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golfpsycho
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« Reply #7 on: August 19, 2004, 04:36:16 PM »

If your going to mix foundation with already drawn comb, watch for them to overdraw the old comb and only partially draw the foundation.  You can end up with a every other comb 3 inches wide, and the new foundation hardly worked at all.  They have a mind of their own and frequently do things just to aggravate you!!  bahahahahahahahahah
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Bee Boy
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« Reply #8 on: August 19, 2004, 05:59:54 PM »

Wow! lots of advice! I think I get rid of the Queen excluder. I think the queen I have is doing ok, maybe there isn't a big nectar flow going on.... I'll load them up with some sugar water.
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Bee Boy
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« Reply #9 on: August 19, 2004, 06:21:47 PM »

Quote from: Bee Boy
I think I get rid of the Queen excluder


Good idea.   As I have said before, unless one is trying to produce comb honey, queen excluders are more hassle then they are worth.
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lobstafari
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« Reply #10 on: August 19, 2004, 07:19:10 PM »

Just to add...Im going through the same thing.  Its my second year with my bees, but the first year Im trying to take honey.  I put on queen excluders out of paranoia and ignorance, and recently took them off...maybe a week or 2 ago. There is some drawn comb but more importantly (I think) a lot more bees up in the supers.  Good luck..fun to learn !!!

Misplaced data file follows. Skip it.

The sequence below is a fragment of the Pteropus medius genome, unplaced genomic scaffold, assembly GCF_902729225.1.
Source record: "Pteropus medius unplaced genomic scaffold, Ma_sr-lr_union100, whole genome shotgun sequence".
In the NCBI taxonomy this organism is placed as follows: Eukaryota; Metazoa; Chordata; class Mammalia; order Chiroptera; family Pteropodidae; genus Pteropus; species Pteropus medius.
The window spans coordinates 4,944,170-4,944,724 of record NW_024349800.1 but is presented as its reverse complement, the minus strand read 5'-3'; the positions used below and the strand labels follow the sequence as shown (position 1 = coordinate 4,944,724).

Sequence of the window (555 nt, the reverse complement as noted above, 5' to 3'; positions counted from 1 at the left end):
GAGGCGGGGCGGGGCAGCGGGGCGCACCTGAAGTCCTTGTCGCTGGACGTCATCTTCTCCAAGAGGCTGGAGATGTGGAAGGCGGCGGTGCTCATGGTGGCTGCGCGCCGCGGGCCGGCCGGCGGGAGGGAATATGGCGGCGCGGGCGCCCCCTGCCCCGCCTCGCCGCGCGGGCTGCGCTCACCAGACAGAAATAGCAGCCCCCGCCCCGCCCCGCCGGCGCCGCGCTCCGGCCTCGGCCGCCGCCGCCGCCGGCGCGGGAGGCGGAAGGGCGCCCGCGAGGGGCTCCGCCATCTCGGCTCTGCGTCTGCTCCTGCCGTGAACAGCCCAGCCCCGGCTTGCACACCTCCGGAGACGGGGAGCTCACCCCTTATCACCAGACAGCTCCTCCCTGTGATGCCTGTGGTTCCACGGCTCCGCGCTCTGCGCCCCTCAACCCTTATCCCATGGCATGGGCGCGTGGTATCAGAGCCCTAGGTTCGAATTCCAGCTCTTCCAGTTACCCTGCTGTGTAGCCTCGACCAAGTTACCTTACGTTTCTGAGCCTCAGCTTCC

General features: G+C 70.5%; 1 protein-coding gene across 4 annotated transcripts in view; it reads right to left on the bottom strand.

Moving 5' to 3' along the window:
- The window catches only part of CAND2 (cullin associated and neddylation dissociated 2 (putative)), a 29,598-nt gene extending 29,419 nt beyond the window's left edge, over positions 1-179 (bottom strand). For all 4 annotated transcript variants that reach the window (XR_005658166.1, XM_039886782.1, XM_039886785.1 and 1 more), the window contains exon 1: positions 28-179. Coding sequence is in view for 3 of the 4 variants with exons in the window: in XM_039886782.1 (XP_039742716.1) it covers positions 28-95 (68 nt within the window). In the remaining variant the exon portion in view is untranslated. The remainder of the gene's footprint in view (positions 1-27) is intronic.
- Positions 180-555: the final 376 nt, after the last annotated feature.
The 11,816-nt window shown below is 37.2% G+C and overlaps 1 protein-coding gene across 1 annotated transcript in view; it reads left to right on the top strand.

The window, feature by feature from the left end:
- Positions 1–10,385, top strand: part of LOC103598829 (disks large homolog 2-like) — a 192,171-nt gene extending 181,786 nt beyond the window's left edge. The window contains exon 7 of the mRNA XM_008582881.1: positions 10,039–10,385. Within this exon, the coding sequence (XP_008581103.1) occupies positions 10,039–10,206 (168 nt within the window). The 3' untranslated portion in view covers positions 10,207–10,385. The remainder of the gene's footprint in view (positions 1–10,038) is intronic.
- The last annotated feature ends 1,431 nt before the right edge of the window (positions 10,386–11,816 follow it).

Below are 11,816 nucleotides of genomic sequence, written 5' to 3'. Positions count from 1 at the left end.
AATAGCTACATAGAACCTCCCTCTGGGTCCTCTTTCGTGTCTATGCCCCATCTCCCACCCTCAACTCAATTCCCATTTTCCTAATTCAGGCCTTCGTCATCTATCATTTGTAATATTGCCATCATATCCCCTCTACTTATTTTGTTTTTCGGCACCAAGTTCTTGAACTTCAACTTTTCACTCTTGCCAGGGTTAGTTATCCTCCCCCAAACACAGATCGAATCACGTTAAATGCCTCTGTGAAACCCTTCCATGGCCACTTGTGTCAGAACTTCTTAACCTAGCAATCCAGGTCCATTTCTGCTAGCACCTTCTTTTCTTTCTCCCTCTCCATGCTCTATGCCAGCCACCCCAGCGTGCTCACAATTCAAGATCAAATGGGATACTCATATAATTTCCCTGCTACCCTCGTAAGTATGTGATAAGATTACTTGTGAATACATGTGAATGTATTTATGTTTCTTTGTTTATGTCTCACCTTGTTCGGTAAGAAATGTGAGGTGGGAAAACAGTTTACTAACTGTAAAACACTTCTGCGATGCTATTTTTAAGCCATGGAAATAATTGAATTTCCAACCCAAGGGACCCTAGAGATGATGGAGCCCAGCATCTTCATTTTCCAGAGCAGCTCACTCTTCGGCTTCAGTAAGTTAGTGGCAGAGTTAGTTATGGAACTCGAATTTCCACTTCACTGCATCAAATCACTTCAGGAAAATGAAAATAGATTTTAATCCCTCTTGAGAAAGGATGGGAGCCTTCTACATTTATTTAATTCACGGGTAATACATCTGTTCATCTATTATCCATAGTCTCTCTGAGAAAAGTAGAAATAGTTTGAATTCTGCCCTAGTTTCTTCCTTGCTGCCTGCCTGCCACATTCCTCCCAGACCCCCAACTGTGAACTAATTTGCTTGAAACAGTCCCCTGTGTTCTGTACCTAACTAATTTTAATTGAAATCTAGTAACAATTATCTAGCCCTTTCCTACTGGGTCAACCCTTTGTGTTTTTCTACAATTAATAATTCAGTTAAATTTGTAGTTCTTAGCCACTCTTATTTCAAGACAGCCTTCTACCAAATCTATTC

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SageBrush
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« Reply #11 on: August 20, 2004, 09:01:07 AM »

Only the mountain hives are doing well in my area. I don't know of any hives producing well near me right now. Back in July, some were doing well. My hives in Alabama are doing a little better than Alpharetta, at least the new foundation is coming along.  

Since July our new colonies have yet to start drawing out a full supper. The 1:1 syrup is now making it happen.  The fellows around here call it a "dirth" (spelling?). Not much nectar around.
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« Reply #12 on: August 20, 2004, 02:31:42 PM »

Dearth - A period in which there is a lack of nectar producing flowers.
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Bee Boy
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« Reply #13 on: September 02, 2004, 01:12:52 PM »

Success! I checked today to see if they had made any progress on the honey storage program. They did! Almost all of the frames were drawn out and all had some quantity of uncapped honey! Thanks guys I wouldn't have any honey without your advice.
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Bee Boy
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« Reply #14 on: September 02, 2004, 01:19:11 PM »

Good Job Bee Boy, hold tight and they will be capping it soom if it gets warm  where you are.
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buzz
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« Reply #15 on: September 03, 2004, 01:57:07 PM »

I had the same thing happening with my hive, and finaly decided to take off the excluder. Boy, what a difference. I had them draw out 6 frames a week after I took it off.
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Bee Boy
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« Reply #16 on: September 03, 2004, 04:31:13 PM »

Guess I'll be saving like ten bucks a hive from on now...... queen excluders don't work for producing honey.
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Bee Boy